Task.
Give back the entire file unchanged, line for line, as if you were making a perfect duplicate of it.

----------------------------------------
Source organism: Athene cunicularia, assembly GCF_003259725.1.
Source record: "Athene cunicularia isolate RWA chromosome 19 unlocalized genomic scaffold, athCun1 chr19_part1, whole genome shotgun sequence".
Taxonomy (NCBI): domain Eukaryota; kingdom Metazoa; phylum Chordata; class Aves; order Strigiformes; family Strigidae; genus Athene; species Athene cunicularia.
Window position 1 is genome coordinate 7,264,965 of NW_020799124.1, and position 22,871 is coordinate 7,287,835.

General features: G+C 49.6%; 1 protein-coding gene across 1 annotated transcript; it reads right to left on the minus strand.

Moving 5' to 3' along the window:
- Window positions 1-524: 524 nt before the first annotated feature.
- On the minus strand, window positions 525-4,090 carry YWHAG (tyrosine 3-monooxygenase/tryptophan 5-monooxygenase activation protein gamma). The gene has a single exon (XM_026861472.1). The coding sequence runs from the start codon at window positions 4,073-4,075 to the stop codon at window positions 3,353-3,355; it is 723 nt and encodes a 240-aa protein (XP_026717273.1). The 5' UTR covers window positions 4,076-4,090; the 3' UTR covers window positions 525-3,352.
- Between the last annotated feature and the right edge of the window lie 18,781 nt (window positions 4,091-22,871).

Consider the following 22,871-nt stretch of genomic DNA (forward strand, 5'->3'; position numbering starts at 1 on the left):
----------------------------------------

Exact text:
Source organism: Athene cunicularia, assembly GCF_003259725.1.
Source record: "Athene cunicularia isolate RWA chromosome 19 unlocalized genomic scaffold, athCun1 chr19_part1, whole genome shotgun sequence".
Taxonomy (NCBI): domain Eukaryota; kingdom Metazoa; phylum Chordata; class Aves; order Strigiformes; family Strigidae; genus Athene; species Athene cunicularia.
Window position 1 is genome coordinate 7,264,965 of NW_020799124.1, and position 22,871 is coordinate 7,287,835.

General features: G+C 49.6%; 1 protein-coding gene across 1 annotated transcript; it reads right to left on the minus strand.

Moving 5' to 3' along the window:
- Window positions 1-524: 524 nt before the first annotated feature.
- On the minus strand, window positions 525-4,090 carry YWHAG (tyrosine 3-monooxygenase/tryptophan 5-monooxygenase activation protein gamma). The gene has a single exon (XM_026861472.1). The coding sequence runs from the start codon at window positions 4,073-4,075 to the stop codon at window positions 3,353-3,355; it is 723 nt and encodes a 240-aa protein (XP_026717273.1). The 5' UTR covers window positions 4,076-4,090; the 3' UTR covers window positions 525-3,352.
- Between the last annotated feature and the right edge of the window lie 18,781 nt (window positions 4,091-22,871).

Consider the following 22,871-nt stretch of genomic DNA (forward strand, 5'->3'; position numbering starts at 1 on the left):